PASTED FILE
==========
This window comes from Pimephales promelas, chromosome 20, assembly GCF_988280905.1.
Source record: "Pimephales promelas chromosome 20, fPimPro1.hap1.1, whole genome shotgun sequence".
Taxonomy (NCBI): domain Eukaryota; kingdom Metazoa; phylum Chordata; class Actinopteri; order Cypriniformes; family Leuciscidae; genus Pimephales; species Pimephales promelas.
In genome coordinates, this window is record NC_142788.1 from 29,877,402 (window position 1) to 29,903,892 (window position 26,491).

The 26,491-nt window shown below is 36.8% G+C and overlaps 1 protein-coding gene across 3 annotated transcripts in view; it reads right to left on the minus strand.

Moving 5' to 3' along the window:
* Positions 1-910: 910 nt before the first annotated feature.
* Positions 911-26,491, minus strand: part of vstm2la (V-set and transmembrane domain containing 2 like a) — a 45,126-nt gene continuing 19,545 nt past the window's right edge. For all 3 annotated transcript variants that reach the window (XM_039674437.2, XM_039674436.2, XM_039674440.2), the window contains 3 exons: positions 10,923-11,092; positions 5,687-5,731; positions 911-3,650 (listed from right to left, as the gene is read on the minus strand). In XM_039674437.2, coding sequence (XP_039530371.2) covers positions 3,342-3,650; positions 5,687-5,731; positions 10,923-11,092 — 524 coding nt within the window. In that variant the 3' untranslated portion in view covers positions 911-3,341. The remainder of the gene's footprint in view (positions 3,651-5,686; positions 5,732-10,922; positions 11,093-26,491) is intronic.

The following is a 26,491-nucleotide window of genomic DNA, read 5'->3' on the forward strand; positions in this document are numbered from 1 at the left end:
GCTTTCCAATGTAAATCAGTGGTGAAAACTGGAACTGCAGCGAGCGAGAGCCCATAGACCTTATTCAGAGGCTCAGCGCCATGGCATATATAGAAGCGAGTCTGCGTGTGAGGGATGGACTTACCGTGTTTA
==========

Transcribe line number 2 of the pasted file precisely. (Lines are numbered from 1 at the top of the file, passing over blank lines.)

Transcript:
Source record: "Pimephales promelas chromosome 20, fPimPro1.hap1.1, whole genome shotgun sequence".